The Design*Sponge At Home book gets released today and I’m so happy to share a sneak peek of it with you straight from design*sponge herself! There are lots of DIY projects in there that are not just perfect for your home, but could easily be translated to your wedding, like this succulent wall that a d*s reader submitted.
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Name: Lily Huynh
Location: Seattle, Washington
Difficulty level: 2
Time: 2-3 hours
Many of us long to have a lush backyard filled with trees and room to garden, but are faced with the reality of limited space, fire escapes, and cement patios. Looking to create an “urban greenscape” for the backdrop of her wedding ceremony, Lily
Huynh of NINCOMSOUP decided to turn to bricks to create the structure she would need for her wall of greenery. By planting tiny succulents into the holes in each brick, Lily was able to get the lush, green feel she wanted, without having to have an actual garden out back. Lily loved her finished succulent wall so much she decided to move it from the background of her wedding ceremony to the front, where it served as a makeshift alter. Whether you’re planning for a wedding decoration or just want to create a small wall of greenery on your fire escape, this is a fun and affordable way to build a small greenspace without a backyard.
- Engineering Bricks (these come in a variety of types, most commonly with 3 large holes, although you can find some that have 10 or 16 small holes).
- Succulents (Look for mature succulents that are have anywhere from a ½ inch blossom diameter to 3 inch blossom diameter.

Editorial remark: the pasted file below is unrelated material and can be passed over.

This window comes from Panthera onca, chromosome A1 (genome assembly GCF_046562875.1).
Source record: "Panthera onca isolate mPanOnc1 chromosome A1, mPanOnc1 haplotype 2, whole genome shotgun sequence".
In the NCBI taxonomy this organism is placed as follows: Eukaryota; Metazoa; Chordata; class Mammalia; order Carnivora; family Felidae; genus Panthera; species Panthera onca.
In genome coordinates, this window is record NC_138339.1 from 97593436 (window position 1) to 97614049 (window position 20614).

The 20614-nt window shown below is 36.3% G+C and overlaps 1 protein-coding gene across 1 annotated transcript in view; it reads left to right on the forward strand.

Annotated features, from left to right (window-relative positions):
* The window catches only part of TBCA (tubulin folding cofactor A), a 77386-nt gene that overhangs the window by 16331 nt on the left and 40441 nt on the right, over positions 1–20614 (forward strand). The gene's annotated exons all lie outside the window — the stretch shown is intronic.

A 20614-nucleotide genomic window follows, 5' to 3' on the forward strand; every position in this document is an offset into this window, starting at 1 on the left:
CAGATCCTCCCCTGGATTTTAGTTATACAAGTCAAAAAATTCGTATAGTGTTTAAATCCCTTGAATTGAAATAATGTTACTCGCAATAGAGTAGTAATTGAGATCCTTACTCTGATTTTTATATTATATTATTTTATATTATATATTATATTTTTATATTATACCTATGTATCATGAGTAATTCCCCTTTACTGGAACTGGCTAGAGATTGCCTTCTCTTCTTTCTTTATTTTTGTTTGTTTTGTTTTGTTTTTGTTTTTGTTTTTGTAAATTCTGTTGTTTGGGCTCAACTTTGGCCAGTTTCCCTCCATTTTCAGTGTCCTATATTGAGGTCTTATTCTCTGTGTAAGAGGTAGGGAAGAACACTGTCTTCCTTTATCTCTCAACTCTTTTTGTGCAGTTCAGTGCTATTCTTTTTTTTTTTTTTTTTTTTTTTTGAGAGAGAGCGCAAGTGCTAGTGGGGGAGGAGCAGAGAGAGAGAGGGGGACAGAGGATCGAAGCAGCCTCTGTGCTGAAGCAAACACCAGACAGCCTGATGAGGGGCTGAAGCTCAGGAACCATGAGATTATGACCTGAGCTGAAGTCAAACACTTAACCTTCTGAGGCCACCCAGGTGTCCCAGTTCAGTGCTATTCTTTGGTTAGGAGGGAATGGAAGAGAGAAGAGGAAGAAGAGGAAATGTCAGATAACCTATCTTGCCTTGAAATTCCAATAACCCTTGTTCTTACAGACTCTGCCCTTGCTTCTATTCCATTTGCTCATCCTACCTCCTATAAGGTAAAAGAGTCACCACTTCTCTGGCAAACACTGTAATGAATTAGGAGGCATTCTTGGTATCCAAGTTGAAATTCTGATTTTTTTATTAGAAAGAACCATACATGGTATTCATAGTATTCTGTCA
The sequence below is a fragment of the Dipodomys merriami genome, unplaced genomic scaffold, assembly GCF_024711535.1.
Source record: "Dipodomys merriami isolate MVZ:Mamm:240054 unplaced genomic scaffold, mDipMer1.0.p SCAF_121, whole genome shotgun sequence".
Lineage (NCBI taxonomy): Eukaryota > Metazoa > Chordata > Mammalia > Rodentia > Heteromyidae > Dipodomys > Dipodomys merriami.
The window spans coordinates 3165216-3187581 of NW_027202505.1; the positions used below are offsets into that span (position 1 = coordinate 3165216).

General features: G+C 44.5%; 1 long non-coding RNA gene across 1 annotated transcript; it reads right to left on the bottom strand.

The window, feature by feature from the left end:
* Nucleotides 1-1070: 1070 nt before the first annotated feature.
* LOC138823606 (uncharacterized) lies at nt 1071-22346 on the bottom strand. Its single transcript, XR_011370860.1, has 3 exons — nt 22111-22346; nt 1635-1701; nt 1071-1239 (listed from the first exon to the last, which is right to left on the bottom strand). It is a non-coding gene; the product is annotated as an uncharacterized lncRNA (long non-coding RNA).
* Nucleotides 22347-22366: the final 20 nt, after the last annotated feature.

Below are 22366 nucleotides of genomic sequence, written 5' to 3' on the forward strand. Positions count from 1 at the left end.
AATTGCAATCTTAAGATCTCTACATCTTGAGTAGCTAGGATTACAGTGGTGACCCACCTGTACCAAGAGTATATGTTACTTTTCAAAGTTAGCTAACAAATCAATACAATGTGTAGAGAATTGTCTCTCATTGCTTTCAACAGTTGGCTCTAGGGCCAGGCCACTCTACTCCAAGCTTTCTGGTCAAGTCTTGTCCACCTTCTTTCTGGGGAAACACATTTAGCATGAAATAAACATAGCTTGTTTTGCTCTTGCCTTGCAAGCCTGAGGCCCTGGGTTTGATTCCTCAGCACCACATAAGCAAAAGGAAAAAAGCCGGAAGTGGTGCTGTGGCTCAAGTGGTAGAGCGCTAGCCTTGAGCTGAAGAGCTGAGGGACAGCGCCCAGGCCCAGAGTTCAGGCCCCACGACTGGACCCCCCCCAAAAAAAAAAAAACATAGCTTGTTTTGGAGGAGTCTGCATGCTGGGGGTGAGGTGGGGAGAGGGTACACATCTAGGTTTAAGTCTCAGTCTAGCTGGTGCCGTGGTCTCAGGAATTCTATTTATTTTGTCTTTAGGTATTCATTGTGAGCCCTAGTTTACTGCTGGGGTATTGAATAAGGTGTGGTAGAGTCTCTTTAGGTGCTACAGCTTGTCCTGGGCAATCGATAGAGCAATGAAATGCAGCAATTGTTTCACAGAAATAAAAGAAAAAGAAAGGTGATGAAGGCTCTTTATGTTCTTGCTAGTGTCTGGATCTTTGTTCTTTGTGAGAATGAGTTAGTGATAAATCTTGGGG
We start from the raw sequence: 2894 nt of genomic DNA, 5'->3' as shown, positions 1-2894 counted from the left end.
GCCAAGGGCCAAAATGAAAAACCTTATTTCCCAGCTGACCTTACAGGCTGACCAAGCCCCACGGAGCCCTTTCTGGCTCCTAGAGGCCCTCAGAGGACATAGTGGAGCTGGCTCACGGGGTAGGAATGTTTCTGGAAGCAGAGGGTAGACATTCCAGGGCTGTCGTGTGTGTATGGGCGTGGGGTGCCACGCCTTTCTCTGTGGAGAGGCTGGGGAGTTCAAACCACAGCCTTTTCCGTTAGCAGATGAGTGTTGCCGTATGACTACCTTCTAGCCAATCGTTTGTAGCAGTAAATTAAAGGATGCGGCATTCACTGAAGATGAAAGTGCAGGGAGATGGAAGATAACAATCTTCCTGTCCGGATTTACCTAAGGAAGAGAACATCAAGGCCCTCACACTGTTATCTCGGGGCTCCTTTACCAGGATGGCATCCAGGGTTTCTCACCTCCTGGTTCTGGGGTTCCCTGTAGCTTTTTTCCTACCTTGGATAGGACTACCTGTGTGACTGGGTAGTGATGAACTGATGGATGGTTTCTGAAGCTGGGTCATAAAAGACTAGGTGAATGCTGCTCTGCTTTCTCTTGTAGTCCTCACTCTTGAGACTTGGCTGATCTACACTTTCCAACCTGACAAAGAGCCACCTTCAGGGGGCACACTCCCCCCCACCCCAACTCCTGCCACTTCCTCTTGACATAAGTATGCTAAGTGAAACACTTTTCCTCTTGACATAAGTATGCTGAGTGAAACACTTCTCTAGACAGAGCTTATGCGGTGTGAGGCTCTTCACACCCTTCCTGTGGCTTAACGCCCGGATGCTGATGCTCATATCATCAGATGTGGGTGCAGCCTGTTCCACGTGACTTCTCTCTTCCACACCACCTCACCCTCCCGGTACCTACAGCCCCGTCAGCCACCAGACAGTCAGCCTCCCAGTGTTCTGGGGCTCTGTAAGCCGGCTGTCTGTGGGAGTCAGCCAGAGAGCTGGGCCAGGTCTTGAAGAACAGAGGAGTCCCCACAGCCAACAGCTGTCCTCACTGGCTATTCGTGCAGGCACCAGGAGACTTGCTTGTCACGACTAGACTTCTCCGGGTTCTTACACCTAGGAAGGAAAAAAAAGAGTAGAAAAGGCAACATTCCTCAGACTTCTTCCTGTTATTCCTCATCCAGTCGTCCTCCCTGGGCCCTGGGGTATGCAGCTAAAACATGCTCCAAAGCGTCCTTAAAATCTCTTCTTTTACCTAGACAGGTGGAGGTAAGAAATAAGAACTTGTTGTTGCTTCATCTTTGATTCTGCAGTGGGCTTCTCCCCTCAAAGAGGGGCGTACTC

- Cactus Soil
- Potting Soil
- Large plastic bucket
- 9×12 inch baking pan
- 1 tall, skinny spoon
- The amount of bricks, succulents, cactus and potting soil all depends on how large you plan to make your succulent brick wall.
1. Mix the potting soil and cactus soil in a 1 to 1 ratio to fill a bucket
2. Separate the succulents into individual florets that will fit the various sizes of the brick holes
3. Trim the roots to about 1 inch
4. Fill the baking pan with about a ½ inch of water
5. Place the brick into the baking pan and spoon the soil mixture into the holes, until loosely full
6. Take the back end of the spoon to pack the soil into the hole a bit (not too tightly)
7. Arrange the different sizes of florets into each of the brick holes. Pack the florets with the soil mixture, making sure that each is packed firmly in place. (tip: use the spoon to surround the plants with soil, and then use the back end of the spoon to
help pack the soil into each individual hole)
8. Let the bricks sit out for a few days to acclimate the succulents in their new homes
9. Stack the bricks on their sides to build the “succulent brick wall”
[image by Belathée Photography]